5 New Irish Whiskeys to Try for St. Patrick’s Day

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As the old stereotype goes, the Irish like a drink. And they especially like to drink on St. Patrick’s Day. So why not grab a dram and celebrate the patron saint of Ireland with some of these exciting Irish whiskeys?

Heads up: The numerical order below is not organized by importance or quality; it’s a list, not a ranking. Prices are averages and can vary state to state.

1. Jameson Cooper’s Croze ($30)


Created as part of the Whiskey Makers series, Cooper’s Croze is a wood-heavy Irish whiskey created by head cooper Ger Buckley, who put together a blend of barrels to showcase his craft as a cooper for the Midleton Distillery in Cork, Ireland. Buckley is a proud and humble man, despite there being an image of his fingerprint on the label of a bottle released by the biggest Irish whiskey on the planet.

The blend is made of whiskeys aged between 12 and 16 years and sings the vanilla and toffee notes you’d hope for from great ex-bourbon casks while being punctuated by a strong oak char influence with an overall fruity character on the palate—beautiful. The midlength, spicy finish is a joy in and of itself.

2. Redbreast Lustau Edition Single Pot Still Irish Whiskey ($75)

Released in the summer of 2016, this stunning Redbreast release is a gorgeous example of how Irish whiskey and sherry-cask maturation can deliver sublime results. The whiskey itself is matured between nine and 12 years in both ex-sherry and ex-bourbon casks, but that’s just where the magic starts. For 12 more months, the whiskey is then finished in Spanish olorosso sherry casks. This gives the final spirit a fruity, creamy feel with heavy sherry notes of dark fruits with a rich depth of flavor you’d expect from a Redbreast release.

3. Quiet, Man 8 Year Old Irish Whiskey ($50)

This dram was a Gold winner at the Irish Whiskey Masters and certainly lives up to the accolade. The Quiet Man is named after founder Ciaran Mulgrew’s father, who was a bartender in Belfast, Ireland.

Despite its young age, it is full of flavor and a complex palate. It’s matured in bourbon barrels that give it a nice sweet, warming note. The nose is fresh and fragrant, with floral hints and a nice bite to it. It’s filled with apples and pears that add depth and refinement. These grow on the palate, where they are allowed to intermix with vanilla and oak wood, bringing in slightly honeyed notes that are smooth and mellow. The finish is warm and long, with a last dash of apple and slight nod toward citrus fruits to end.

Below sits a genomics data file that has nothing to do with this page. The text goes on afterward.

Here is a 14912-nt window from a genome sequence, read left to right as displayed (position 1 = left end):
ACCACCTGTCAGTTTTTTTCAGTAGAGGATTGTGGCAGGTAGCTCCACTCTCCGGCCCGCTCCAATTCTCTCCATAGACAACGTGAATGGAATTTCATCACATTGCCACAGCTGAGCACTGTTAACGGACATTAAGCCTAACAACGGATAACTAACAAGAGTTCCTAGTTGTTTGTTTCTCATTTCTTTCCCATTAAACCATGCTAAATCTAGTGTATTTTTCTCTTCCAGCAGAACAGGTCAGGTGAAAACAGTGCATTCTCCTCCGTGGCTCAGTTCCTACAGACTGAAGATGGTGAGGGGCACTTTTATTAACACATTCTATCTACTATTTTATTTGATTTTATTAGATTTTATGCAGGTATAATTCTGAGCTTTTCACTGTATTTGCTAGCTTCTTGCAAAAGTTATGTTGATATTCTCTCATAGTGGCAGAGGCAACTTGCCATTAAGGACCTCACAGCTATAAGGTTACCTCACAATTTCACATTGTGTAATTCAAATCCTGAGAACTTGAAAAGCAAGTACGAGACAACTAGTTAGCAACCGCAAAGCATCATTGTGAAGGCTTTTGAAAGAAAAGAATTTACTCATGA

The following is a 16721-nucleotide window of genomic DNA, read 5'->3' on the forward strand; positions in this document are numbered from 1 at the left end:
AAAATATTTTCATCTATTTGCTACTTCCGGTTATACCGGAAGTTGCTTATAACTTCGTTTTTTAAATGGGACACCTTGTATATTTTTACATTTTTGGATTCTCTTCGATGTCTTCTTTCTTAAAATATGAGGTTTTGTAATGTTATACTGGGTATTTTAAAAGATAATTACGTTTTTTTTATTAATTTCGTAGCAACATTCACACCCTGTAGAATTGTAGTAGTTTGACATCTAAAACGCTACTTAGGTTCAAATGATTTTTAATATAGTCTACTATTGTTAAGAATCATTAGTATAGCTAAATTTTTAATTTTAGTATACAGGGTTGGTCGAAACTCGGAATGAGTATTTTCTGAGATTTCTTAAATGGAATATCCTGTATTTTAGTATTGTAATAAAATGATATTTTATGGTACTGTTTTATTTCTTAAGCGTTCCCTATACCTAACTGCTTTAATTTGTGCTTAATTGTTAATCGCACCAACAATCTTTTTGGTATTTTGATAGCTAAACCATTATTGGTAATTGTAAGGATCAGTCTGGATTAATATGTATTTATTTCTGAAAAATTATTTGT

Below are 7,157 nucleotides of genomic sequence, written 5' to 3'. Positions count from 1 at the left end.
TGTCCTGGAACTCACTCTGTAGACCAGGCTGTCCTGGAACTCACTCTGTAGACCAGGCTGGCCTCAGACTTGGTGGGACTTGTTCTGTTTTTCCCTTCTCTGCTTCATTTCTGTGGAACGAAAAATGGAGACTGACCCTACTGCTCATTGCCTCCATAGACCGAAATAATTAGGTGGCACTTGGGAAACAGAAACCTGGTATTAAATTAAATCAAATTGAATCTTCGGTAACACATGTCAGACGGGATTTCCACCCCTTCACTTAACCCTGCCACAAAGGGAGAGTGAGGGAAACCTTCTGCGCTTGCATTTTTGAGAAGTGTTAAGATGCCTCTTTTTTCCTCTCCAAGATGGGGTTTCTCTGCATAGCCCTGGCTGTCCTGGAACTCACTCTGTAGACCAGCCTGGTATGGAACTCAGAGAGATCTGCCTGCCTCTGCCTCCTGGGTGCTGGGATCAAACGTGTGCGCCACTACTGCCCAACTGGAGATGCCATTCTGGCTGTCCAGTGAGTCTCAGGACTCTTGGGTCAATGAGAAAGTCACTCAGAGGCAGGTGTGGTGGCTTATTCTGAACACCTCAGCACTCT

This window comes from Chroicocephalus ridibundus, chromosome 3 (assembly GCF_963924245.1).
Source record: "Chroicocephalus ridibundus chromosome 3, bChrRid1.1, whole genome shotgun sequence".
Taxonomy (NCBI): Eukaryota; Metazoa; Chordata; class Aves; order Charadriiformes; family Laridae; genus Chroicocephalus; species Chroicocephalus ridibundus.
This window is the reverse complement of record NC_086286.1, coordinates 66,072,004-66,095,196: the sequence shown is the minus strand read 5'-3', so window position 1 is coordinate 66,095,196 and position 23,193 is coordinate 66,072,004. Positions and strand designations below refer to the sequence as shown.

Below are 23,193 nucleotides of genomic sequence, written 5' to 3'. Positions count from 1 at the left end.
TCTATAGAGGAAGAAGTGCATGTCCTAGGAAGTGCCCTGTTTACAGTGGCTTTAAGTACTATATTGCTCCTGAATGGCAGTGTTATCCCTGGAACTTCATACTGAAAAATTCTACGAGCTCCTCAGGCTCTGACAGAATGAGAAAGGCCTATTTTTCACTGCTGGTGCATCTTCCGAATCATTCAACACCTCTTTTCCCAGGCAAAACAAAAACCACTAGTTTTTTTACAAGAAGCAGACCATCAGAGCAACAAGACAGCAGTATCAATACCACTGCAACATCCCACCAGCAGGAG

4. Teeling Carcavelos Barrel Aged Single Malt ($83)

This expression is matured for 12 years in an ex-bourbon barrel before being transferred to finish in a white Port barrel from Carcavelos in Portugal. This gives it a wonderfully light flavor, from nose to finish. It opens with ripe green grapes and thyme, giving it a refreshing and herby start. This grows into an aroma similar to fresh cut grass, with a slightly dewy quality to it.

This continues into the palate, where it’s used as a base for the other flavors. The body is soft but assured, with lots of sweet malt and bitter coffee to complement each other. The mouthfeel is incredibly smooth, with a thick, buttery quality to it, and goes hand in hand with the vanilla and caramel notes that come through. The Port is rich and refined, with a slight spice to it that makes for a lovely warming quality. It rounds off with a finish that’s sweet and long, with lots of texture and flavor.

5. Tullamore DEW 18 ($119)

The Tullamore D. E. W. distillery may only have been opened two years ago, but the old Irish whiskey stock of owner William Grant & Sons has been used to create a distinctive character long before the new-make spirit has matured into fully fledged whiskey. This Tullamore is finished for approximately one year in each of four different cask finishes—port, olorosso sherry casks, Madeira casks and ex-bourbon—to create something quite remarkable.

The nose is mature, like a 25-year-old scotch, with a strong malt influence, an oak char that gives off fresh, fleshy green apples and a wrap-around of sweetness. Once in your mouth, expect lots of tropical fruits and more sweetness. The mouthfeel is so so smooth it’s almost like buttercream, with a nice, long finish.

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Discussion (1)

  • applejackTAC posted 2 months ago

    The price for Jameson Cooper's Croze is way off. It's more like $70 a bottle, not $30.


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